Yet, in truth, I have met couples that snuggle in bed for 20 minutes after the alarm goes off, or have a cup of coffee or tea together after dinner, or always talk before or after a late night show. Or call each other at lunch. They are a lot happier. Their kids see themselves as safe from divorce. Couples, who connect routinely, see habitual time together as reassuring rather than rigid.
As soon as your kids are old enough, ask them to help support you in this time by not interrupting. Kids can understand that every Sunday morning is Mom and Dad's time. Or the time before 7 AM is off limits. They will respect it if you are consistent, especially if they understand they have a time each day that is theirs.
Creating uninterrupted time for each family dyad, even if it is once a week and not daily, develops the communication bond. Like parents, kids who get this brief daily one-on-one attention are easier to live with and experience a healthy relationship and connection to family. They will also support your time with each other more readily.
My friend Marni commented, "My kids love to see me get all dressed up on date night. They help me pick out my shoes and lipstick. I think it is great that they see the romance of getting ready for the date—even when they sometimes whine a little that they would like to come too. I like that they are fascinated by this other side of Mom and Dad that they don't share."
Likewise, I like that my kids know that Neil and I are going to talk over some family problem together before we set rules and consequences. Sometimes waiting to see the outcome of our meeting is nerve-wracking for the kids but as they wait they get to think over for themselves what we might decide about the issue. They know if we disagree, Neil gets the last word on issues relating to their athletics and I get the final vote on school matters. On money, we use consensus decisions. Everybody has to say yes. We laugh because when we get in a heated exchange, one or the other child is likely to ask us to either go have a meeting or take a timeout, using our own advice on us. Watching us solve problems prepares them to participate in family meetings and solve problems themselves.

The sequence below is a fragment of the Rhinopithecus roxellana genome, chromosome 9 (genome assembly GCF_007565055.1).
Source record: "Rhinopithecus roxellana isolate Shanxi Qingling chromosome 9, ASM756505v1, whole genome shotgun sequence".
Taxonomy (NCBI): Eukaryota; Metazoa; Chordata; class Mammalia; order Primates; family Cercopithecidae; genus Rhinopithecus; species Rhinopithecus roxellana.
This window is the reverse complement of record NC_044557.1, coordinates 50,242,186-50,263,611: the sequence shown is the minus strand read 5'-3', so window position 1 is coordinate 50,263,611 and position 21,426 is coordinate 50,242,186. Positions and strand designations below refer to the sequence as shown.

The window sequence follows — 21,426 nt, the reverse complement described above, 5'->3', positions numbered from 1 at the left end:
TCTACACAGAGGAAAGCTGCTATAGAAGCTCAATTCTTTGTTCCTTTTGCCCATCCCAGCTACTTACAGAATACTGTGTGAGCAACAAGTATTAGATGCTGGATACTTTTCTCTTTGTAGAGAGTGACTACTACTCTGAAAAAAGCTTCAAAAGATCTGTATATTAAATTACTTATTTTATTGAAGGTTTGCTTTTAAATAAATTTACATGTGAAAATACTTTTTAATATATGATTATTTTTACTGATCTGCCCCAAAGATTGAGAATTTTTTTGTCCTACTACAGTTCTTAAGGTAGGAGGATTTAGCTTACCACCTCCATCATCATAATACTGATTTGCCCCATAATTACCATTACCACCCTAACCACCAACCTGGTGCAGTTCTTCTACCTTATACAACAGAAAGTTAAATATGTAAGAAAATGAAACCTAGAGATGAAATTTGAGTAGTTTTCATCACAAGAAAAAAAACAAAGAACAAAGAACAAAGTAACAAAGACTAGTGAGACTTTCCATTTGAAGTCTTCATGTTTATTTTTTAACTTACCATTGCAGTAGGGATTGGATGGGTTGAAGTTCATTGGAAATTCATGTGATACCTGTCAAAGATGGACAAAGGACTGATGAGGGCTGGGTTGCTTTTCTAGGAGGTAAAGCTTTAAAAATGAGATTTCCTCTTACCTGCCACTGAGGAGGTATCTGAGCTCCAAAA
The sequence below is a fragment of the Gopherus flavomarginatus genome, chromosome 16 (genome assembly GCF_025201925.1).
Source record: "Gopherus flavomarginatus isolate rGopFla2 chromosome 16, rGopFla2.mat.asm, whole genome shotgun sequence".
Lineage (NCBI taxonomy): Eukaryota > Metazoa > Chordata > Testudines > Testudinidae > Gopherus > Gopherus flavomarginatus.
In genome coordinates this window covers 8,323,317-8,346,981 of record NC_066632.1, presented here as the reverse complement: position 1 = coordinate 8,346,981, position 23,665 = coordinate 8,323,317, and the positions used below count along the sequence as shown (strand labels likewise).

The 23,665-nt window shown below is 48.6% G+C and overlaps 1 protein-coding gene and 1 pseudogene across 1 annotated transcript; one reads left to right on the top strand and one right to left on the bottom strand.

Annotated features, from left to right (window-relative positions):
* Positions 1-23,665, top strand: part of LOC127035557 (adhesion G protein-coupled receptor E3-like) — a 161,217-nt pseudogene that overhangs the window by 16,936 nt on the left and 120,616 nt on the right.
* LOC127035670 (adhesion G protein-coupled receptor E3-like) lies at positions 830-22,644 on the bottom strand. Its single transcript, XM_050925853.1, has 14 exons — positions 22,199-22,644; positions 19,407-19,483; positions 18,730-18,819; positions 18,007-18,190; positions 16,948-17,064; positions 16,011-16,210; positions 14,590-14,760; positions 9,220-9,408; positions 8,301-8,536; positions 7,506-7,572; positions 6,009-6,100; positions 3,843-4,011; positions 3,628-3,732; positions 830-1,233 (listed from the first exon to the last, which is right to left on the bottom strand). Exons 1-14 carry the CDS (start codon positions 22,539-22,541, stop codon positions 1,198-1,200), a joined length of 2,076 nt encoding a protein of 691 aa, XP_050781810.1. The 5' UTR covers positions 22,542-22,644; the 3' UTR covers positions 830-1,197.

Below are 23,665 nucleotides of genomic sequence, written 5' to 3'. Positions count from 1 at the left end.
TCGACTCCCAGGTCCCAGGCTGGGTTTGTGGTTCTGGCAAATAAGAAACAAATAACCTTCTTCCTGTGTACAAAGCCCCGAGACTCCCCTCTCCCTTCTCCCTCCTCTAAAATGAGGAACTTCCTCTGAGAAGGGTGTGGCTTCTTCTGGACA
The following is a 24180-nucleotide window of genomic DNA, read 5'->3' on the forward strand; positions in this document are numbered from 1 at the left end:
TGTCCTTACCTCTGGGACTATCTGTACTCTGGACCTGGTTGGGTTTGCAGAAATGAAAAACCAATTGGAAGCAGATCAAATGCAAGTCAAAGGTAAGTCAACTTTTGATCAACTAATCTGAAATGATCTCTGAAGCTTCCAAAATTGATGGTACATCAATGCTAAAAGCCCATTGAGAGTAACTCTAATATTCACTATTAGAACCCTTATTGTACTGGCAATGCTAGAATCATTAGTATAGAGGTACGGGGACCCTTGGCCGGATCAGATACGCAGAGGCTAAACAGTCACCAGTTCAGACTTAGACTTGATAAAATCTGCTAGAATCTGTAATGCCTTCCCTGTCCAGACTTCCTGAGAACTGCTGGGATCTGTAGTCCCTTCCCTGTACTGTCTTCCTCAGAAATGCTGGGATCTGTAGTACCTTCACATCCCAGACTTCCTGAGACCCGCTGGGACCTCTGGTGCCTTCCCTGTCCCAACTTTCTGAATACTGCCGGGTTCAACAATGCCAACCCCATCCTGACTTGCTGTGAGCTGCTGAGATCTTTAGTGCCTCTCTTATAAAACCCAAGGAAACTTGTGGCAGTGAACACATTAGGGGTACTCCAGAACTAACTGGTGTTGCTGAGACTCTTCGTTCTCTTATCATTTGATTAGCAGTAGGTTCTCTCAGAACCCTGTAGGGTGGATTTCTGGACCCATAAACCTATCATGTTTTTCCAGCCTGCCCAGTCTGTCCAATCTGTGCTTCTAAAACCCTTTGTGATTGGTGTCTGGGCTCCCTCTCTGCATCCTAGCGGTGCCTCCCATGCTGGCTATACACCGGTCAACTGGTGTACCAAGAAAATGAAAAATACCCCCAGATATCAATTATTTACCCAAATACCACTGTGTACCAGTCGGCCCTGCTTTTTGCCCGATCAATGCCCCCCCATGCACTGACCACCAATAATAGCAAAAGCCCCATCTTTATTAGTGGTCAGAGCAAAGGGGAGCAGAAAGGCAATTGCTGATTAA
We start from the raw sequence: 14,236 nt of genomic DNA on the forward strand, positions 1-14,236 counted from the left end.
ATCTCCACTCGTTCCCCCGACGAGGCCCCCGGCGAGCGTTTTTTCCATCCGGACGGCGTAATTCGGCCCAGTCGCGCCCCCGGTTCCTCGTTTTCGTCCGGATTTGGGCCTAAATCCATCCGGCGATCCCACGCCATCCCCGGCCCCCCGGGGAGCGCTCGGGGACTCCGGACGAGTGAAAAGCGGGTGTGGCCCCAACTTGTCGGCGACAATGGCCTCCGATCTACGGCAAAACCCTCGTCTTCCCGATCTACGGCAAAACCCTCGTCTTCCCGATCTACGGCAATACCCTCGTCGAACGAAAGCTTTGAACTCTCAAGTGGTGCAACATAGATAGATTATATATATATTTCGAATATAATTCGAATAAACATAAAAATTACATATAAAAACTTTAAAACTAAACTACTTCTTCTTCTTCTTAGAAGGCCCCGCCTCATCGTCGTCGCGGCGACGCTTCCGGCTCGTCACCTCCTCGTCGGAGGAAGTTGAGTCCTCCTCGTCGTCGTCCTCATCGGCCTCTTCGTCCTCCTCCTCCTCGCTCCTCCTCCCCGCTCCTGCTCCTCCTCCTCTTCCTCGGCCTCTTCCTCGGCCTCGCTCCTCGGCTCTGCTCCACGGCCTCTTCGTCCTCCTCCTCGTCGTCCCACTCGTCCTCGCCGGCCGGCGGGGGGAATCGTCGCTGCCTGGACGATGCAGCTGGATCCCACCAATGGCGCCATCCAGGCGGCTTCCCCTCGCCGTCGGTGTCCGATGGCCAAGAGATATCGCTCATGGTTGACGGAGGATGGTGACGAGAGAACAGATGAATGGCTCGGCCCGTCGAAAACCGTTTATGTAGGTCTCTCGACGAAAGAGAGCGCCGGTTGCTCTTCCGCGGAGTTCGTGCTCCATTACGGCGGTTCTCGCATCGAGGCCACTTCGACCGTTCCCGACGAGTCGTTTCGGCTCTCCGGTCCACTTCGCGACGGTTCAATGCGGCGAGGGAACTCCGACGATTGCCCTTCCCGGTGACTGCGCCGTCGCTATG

It's Never Too Late
Instituting agreed upon dates and ritual times for talk, sex, and cuddling soon begins to change feelings of abandonment and erosion of love in a marriage. Fortunately, it is never too late to start your rituals even when the marriage feels dead or divorce looms. The habits, love rituals, and positive experiences you create will either insulate your marriage from problems, or if absent, they will leave your marriage vulnerable to the natural erosion that the stress of negotiating many new needs that kids bring.